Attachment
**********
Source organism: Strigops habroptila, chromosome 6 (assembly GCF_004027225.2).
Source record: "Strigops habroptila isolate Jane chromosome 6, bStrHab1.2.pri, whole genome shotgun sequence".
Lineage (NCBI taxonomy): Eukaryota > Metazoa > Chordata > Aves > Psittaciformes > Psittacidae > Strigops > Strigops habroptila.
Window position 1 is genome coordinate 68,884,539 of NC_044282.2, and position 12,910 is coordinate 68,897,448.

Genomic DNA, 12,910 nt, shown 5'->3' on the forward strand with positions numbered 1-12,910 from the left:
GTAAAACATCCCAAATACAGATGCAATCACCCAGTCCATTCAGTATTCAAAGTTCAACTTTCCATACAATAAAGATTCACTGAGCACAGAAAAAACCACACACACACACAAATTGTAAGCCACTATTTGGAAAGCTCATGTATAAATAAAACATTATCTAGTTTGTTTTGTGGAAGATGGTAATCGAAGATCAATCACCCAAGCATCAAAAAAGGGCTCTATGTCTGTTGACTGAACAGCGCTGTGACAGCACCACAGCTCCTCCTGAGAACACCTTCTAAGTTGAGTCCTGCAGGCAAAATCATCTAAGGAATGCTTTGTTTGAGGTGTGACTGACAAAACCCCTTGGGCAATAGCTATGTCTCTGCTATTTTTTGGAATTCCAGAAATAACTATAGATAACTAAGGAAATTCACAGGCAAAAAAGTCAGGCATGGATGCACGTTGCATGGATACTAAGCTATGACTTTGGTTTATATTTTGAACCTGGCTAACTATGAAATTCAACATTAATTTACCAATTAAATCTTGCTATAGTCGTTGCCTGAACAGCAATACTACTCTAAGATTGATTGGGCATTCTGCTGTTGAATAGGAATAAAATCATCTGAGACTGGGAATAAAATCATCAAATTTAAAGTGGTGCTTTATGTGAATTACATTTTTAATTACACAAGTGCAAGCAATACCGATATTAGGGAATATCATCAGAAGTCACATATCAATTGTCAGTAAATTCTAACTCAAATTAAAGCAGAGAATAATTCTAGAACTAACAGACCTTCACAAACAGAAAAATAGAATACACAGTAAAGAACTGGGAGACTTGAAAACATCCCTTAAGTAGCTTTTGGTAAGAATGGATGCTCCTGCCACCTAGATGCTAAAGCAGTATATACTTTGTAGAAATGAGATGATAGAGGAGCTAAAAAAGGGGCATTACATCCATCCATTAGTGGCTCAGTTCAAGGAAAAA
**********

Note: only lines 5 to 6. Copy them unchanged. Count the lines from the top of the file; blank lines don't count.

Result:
Genomic DNA, 12,910 nt, shown 5'->3' on the forward strand with positions numbered 1-12,910 from the left:
GTAAAACATCCCAAATACAGATGCAATCACCCAGTCCATTCAGTATTCAAAGTTCAACTTTCCATACAATAAAGATTCACTGAGCACAGAAAAAACCACACACACACACAAATTGTAAGCCACTATTTGGAAAGCTCATGTATAAATAAAACATTATCTAGTTTGTTTTGTGGAAGATGGTAATCGAAGATCAATCACCCAAGCATCAAAAAAGGGCTCTATGTCTGTTGACTGAACAGCGCTGTGACAGCACCACAGCTCCTCCTGAGAACACCTTCTAAGTTGAGTCCTGCAGGCAAAATCATCTAAGGAATGCTTTGTTTGAGGTGTGACTGACAAAACCCCTTGGGCAATAGCTATGTCTCTGCTATTTTTTGGAATTCCAGAAATAACTATAGATAACTAAGGAAATTCACAGGCAAAAAAGTCAGGCATGGATGCACGTTGCATGGATACTAAGCTATGACTTTGGTTTATATTTTGAACCTGGCTAACTATGAAATTCAACATTAATTTACCAATTAAATCTTGCTATAGTCGTTGCCTGAACAGCAATACTACTCTAAGATTGATTGGGCATTCTGCTGTTGAATAGGAATAAAATCATCTGAGACTGGGAATAAAATCATCAAATTTAAAGTGGTGCTTTATGTGAATTACATTTTTAATTACACAAGTGCAAGCAATACCGATATTAGGGAATATCATCAGAAGTCACATATCAATTGTCAGTAAATTCTAACTCAAATTAAAGCAGAGAATAATTCTAGAACTAACAGACCTTCACAAACAGAAAAATAGAATACACAGTAAAGAACTGGGAGACTTGAAAACATCCCTTAAGTAGCTTTTGGTAAGAATGGATGCTCCTGCCACCTAGATGCTAAAGCAGTATATACTTTGTAGAAATGAGATGATAGAGGAGCTAAAAAAGGGGCATTACATCCATCCATTAGTGGCTCAGTTCAAGGAAAAA